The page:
In July 2013, Miwa Sado, a 31-year-old journalist from Tokyo, Japan, died from congestive heart failure.
Japan's Labor Standards Inspection Office attributed her death to karoshi — aka death from overwork — in 2014. However, her employer, Japan's national broadcaster NHK, didn't acknowledge it until just last week.
A close friend of Sado found her dead in her bed, still holding her cell phone.
NHK said it "refrained from making an announcement" for three years out of respect for her family.
After NHK finally publicly acknowledged Sado's death, the story exploded across Japanese social media and inspired others to share their own stories about the pressures of overwork.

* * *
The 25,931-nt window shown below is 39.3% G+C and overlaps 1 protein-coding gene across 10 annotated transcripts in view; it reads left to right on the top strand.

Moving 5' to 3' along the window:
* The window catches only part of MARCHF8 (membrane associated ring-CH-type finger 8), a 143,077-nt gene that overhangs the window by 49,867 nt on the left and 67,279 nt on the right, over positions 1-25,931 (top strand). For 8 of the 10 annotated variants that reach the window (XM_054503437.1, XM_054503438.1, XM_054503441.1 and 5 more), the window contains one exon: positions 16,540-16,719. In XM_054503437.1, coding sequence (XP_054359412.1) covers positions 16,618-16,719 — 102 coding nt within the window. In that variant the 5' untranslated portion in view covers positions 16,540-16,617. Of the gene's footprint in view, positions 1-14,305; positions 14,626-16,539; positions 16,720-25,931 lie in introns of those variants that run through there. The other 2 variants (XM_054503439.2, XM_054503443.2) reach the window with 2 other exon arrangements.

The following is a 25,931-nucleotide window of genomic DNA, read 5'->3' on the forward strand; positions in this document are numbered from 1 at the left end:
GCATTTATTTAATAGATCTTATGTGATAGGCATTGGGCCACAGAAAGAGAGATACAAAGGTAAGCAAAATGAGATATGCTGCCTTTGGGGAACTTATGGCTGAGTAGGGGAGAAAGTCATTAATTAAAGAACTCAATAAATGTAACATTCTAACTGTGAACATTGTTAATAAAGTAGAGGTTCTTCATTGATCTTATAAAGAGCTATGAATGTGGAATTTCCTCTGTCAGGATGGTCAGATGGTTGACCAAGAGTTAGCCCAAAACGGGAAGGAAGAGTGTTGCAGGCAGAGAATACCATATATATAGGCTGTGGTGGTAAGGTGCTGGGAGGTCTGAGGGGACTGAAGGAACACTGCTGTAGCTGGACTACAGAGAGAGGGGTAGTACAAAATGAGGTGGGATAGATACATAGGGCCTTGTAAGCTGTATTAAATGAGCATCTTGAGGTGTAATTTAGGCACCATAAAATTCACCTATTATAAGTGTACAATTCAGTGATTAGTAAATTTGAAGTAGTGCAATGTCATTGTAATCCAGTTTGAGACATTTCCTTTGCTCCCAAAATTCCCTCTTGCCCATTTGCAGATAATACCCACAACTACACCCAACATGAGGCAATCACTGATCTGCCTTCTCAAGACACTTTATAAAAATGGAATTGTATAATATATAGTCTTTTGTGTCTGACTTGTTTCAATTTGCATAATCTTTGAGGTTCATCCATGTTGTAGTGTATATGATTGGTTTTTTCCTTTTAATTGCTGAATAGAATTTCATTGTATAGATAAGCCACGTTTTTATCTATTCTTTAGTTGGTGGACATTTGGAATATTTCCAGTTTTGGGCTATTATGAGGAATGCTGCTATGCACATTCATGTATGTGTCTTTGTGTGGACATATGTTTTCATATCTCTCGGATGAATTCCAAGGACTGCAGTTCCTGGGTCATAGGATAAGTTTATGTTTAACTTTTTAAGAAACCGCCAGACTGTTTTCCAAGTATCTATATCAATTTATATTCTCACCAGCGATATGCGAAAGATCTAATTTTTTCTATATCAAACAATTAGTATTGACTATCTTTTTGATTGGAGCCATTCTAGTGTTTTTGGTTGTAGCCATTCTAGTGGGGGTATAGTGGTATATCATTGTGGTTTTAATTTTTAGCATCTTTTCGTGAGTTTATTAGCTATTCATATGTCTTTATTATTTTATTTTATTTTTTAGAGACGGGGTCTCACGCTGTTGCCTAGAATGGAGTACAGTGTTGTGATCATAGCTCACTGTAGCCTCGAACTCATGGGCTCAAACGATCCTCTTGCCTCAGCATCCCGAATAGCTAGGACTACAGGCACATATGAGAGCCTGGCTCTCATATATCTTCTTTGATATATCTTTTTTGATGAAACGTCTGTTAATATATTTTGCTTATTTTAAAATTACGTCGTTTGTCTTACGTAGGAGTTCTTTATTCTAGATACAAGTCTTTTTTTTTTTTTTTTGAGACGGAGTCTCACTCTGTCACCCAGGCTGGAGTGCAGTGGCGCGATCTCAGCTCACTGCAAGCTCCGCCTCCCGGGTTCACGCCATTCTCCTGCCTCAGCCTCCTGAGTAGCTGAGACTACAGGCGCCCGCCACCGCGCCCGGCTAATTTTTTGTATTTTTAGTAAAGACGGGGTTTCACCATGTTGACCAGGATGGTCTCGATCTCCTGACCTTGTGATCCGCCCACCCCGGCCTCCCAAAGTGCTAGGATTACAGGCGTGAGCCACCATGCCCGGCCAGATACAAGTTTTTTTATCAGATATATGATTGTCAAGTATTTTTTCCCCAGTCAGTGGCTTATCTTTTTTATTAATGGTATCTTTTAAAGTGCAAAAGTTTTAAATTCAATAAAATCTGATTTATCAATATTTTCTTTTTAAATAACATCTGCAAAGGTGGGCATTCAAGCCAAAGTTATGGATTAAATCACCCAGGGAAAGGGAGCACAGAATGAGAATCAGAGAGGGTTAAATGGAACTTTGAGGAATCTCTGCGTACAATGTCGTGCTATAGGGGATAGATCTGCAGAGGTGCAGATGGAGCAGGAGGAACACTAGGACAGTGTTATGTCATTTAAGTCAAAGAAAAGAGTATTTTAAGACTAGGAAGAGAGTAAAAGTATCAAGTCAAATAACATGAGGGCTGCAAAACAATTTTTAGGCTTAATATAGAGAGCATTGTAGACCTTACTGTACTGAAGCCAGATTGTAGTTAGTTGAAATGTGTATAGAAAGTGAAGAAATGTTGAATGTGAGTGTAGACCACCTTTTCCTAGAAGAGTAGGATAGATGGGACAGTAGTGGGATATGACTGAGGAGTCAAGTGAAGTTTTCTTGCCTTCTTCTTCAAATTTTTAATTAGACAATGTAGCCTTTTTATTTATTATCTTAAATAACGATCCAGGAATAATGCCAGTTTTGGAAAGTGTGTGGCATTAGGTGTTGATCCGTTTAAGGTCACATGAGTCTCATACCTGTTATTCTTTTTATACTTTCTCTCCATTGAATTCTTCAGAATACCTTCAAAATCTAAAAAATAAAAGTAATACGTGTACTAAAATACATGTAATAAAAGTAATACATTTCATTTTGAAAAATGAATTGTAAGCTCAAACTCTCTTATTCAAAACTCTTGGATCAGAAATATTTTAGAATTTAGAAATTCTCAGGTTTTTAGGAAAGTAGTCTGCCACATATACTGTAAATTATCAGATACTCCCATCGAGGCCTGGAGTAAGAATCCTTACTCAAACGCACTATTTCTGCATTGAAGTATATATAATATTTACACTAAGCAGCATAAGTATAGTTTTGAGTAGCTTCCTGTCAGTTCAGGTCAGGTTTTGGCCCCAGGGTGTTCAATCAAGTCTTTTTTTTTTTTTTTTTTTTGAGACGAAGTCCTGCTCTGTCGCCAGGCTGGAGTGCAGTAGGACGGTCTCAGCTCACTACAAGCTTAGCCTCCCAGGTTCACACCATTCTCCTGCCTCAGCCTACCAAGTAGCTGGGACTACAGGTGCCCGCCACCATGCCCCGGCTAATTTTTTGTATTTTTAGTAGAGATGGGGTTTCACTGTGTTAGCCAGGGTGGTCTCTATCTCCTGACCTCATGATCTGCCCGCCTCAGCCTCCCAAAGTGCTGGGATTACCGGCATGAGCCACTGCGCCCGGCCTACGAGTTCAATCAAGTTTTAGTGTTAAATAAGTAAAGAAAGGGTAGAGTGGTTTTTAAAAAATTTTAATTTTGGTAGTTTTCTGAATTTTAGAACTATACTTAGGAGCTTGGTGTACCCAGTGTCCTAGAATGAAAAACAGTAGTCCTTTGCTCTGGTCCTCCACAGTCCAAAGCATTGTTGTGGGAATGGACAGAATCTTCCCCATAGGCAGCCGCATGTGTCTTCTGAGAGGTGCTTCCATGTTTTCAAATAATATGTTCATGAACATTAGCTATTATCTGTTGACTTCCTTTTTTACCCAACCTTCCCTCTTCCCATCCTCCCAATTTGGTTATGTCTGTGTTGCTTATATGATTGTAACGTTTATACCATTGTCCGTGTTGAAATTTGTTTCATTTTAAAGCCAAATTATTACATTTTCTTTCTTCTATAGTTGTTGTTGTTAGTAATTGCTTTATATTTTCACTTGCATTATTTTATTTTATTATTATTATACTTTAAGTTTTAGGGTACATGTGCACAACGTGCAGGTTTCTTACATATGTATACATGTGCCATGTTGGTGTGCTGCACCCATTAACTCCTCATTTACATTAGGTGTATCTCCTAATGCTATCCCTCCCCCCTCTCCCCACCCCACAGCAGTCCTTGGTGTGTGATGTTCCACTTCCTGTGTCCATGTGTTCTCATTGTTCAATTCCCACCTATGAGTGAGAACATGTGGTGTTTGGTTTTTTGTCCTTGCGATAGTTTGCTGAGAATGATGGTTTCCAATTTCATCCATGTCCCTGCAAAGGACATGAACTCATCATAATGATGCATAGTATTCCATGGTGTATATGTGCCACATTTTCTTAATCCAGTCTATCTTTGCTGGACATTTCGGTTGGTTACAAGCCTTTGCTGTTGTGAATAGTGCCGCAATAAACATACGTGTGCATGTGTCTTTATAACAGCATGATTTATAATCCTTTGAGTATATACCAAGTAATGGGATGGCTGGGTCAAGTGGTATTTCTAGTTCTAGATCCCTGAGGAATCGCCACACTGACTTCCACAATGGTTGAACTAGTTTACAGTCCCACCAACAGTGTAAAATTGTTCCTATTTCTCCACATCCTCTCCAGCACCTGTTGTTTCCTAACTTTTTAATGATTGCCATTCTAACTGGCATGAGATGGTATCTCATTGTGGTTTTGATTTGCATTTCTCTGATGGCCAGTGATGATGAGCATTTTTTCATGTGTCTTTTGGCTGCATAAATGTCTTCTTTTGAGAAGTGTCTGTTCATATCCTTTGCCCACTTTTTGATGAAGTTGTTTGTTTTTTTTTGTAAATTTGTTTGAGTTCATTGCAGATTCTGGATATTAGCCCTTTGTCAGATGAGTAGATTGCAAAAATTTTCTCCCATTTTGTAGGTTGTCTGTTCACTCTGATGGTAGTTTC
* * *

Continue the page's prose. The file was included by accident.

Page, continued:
While others blasted young Japanese workers — particularly women — calling them "spoiled."
The announcement about Sado's death also reminded many people in Japan about the suicide of a young woman named Matsuri Takahashi at an advertising agency last year.
A female journalist who, in the past, logged more than 100 hours of overwork at a newspaper told BuzzFeed Japan, "You could feel that our sense of time was out of tune with society."